Monica Z

The last couple of weeks have been reasonably busy, and so I haven’t managed to immerse myself in the Scandinavian Film Festival as I’d hoped. There was one film, however, I definitely wanted to see on the big screen, having previously seen it only a small screen: the movie about the life of Swedish jazz singer, Monica Zetterlund.

I’d first heard about Monica twenty or thirty years ago, as Frida from ABBA had described her as one of her idols. The story of a jazz singer from a small country town who, in 1960s Sweden, has to find a balance between career and family is a theme in both their lives.

In the time since, I’ve come to know and really enjoy Monica’s work. I think my favourite song of hers is her Swedish language version of “Take 5″: it’s a great tune, sung with passion and energy. The film explains this particular song, and many of her others, comes from Monica’s desire to sing (mostly in Swedish) about things in her life. The film details a meeting with Ella Fitzgerald, where Ella, quite directly tells her not to sing about New Orleans and other such things (the staples of 1950s and 1960s jazz), but about stuff she knows.

Monica’s own experiences of travelling to New York are documented in the film: an early disastrous performance where the show was shut down because her backing musicians were black; and a later more successful show that brings her family and friends to tears. The film documents a difficult relationship with her father who lives in the small town of Hagfors. “Do you have any idea where that is?”, I whispered to Grant. Later, over a drink, we looked it up, locating it in the middle of Sweden, towards the border with Norway. There’s a really funny scene in the movie (which I won’t spoil) about Monica’s personal vow never to return to Hagfors.

I really loved this film. It’s a great story. Great music. Features great performances. And has beautiful cinematography which deserves the big screen. I really hope the film gets a broader cinematic run in Australia.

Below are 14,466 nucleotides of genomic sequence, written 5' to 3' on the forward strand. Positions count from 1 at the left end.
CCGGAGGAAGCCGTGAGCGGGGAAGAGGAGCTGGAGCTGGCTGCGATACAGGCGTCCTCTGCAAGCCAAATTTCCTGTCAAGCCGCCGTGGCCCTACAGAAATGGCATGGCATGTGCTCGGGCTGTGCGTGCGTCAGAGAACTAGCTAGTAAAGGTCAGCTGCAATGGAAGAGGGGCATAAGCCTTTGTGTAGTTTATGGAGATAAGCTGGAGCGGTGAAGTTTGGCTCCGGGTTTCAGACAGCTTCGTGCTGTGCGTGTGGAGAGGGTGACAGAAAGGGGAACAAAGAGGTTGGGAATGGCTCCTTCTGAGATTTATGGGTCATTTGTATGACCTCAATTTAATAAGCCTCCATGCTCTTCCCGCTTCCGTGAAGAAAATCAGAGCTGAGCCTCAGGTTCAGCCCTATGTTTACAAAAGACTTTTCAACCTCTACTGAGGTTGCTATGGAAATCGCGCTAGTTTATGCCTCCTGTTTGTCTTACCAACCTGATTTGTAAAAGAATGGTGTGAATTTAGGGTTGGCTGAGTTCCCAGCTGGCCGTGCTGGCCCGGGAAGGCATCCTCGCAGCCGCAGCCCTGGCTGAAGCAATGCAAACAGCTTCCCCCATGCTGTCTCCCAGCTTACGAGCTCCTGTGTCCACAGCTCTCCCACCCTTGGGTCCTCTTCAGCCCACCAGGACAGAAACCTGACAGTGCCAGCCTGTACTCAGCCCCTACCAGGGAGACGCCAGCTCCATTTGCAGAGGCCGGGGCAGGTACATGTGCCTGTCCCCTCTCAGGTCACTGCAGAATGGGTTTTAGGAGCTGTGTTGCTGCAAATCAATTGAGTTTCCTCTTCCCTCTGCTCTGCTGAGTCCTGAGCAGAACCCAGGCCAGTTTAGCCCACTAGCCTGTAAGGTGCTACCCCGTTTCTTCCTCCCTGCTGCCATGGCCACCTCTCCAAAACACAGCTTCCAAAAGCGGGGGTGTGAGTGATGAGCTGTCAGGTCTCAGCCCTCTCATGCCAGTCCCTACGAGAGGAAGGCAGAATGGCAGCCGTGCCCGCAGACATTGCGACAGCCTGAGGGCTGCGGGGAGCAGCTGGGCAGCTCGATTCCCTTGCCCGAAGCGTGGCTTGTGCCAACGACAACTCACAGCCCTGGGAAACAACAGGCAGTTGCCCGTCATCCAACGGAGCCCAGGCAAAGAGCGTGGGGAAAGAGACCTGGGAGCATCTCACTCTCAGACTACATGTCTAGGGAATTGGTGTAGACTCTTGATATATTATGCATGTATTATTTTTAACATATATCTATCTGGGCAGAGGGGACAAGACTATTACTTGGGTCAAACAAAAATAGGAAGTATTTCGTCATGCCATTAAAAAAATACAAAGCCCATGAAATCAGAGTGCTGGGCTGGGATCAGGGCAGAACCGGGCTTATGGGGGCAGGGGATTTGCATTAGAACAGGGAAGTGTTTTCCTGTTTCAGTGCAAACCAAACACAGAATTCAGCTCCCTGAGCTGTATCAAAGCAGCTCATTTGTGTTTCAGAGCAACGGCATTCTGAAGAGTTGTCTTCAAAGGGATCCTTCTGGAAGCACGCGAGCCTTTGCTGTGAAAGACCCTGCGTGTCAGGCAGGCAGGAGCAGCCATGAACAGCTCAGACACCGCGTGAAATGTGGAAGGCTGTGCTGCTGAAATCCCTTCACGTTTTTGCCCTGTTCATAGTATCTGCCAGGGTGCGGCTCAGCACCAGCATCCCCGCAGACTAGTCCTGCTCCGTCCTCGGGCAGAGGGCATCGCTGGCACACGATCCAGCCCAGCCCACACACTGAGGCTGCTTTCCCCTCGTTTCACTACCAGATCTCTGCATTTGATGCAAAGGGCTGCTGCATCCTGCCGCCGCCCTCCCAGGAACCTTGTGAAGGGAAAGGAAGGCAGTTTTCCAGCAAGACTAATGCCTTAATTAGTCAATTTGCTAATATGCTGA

PS: After watching the movie we went out for a drink and a chat. We joked we should have played the “Monica Zetterlund Drinking Game”. It’s the game where you watch the film and have a drink every time she does. You would end up pretty sloshed pretty quickly. She liked a drink or 25,000, it seems.

Vem Vet Mest, July 15 2014 from SVT

Swedish TV Gem

I spotted this on the Swedish TV Quiz Show, “Vem vet mest?” which goes out nightly at 7pm (and is repeated throughout the day) on Swedish national TV.

It’s a show I watch to practice my Swedish language skills, as it includes Swedish text to support the voice.

I don’t think I need to translate, except to say somehow, I don’t think this question would have made the cut on Australian TV.

In case you’re wondering, she didn’t know it was “Die Hard”.

Welcome to Sweden US Version

Welcome To Sweden – American Style

I caught up tonight with the American version of “Welcome To Sweden” which premiered last night on NBC. “Welcome To Sweden” is a Swedish TV show about an American, Greg Poehler (Amy’s brother) who moves to Sweden, as I’ve blogged previously about here and here.

Taking it from Sweden’s TV4 to NBC, I thought they might have re-shot a few of the scenes in English, but was surprised to discover they went with subtitles instead.

The only “censoring” I spotted was in the sauna scene where they’ve pixelated an image. This is kinda weird, since I don’t actually remember any kind of genital visibility in the original series. Is this a case of “Unnecessary Censorship” Jimmy Kimmel style? Oh yeah, and words like “mf….” are either bleeped or removed.

No doubt they’ll eventually play it on Australian commercial TV for a couple of weeks, then move it to a late night spot, then move it to another channel in another timeslot, and then never play the last few episodes, or maybe they will, but in the wrong order :) Glad I got to see it beforehand.